In a professional world where everyone is busier and processes are more dynamic, organizations are looking for – and finding – ways to streamline areas of the business that have potential for optimization. One such area is the job application and interview process. Human capital and talent onboarding is a vital, yet increasingly automated, area of operations, and one where innovations have enabled fewer human resource partners to do the job of many.
A prominent shift in the hiring and job application process is the use of video technology to streamline interviews. And progress has been quick in this area, too.
Many organizations have transitioned beyond scheduling video conferences over Skype, Zoom, or any other platform, and are now hosting job interviews with pre-recorded videos.
Candidates are required to watch a pre-recorded video, given a set amount of time (we’ve seen 15 seconds) to think about an appropriate response, and record a thoughtful answer to a prompt. And an entire job interview can progress in this way.
While the efficiencies and cost savings are easily recognizable with video technology, the pitfalls and negatives can be harder to see.
Pre-recorded video interviews – on both the employer and candidate sides – limit the amount of real-time engagement both parties experience during the vetting process. Without sitting in front of another human being, cadence and emotion – two incredibly important factors in the identification of culture – are nearly impossible to gauge. This makes it difficult for both the employer and candidate to determine whether the opportunity at hand is a good fit for both parties long term.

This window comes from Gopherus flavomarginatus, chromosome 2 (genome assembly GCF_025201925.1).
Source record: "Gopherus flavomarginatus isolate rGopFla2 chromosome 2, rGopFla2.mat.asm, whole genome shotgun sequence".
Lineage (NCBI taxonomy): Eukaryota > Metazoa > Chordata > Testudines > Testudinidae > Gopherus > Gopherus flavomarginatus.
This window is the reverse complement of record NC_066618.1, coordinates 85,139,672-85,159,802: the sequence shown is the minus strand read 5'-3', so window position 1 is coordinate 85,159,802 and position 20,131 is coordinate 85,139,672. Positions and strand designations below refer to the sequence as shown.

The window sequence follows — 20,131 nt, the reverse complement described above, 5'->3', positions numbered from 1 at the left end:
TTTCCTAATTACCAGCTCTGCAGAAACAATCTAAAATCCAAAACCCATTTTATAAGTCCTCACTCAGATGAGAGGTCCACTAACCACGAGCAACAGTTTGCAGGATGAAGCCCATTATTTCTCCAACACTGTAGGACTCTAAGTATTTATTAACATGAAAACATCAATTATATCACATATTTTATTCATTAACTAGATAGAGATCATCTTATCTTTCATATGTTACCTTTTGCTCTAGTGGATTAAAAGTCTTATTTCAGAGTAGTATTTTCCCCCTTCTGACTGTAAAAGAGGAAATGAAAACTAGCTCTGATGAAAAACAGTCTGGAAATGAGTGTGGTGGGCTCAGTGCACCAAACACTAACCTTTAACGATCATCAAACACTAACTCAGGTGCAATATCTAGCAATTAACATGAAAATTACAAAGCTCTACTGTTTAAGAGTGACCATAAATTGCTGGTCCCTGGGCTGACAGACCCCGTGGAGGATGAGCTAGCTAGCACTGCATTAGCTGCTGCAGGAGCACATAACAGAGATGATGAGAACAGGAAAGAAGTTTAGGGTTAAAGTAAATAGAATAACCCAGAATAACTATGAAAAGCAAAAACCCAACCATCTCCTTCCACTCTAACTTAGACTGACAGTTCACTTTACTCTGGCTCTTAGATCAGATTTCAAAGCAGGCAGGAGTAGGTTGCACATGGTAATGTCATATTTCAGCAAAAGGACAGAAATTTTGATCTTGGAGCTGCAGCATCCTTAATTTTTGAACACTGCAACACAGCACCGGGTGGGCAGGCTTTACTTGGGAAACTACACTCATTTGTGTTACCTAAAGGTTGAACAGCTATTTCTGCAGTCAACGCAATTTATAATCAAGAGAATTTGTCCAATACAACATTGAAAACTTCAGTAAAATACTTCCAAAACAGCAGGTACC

On the flip side, employers are able to control brand identity and quality by leveraging video interview questions. The questions chosen, emotion portrayed, and environment are more easily fine-tuned with creating a pre-recorded video – and the variables of the interview are more easily controlled. This allows the employer to truly hone in on the individuals who respond ideally to questions, without the subjectivity of an in-person conversation.
Pre-recorded video interviews allow both the employer and the candidate to partake in the interview at their own time. Candidates can leverage the pre-recorded nature of the interview to adjust their image, decide upon a location that enhances their identity, and engage in more preparation than a standard, in-person interview would allow. After all, no one will be in the room with them to check the notes they’ve taken or prepared for the interview.
Furthermore, employers are able to view interview answers at their own leisure. Having recorded answers to questions also fosters collaboration as needed on the hiring side. Talent evaluators and hiring managers are able to ask each other about feedback and opinions, removing a lot of the subjectivity that can arise during in-person interviews, where a limited number of individuals are able to interact with the candidate.
Pre-recorded video interviews are becoming more common during hiring processes, and the skills required to be successful during a pre-recorded video interview, and the shifting dynamics during the vetting process need to be accounted for by candidates and employers alike.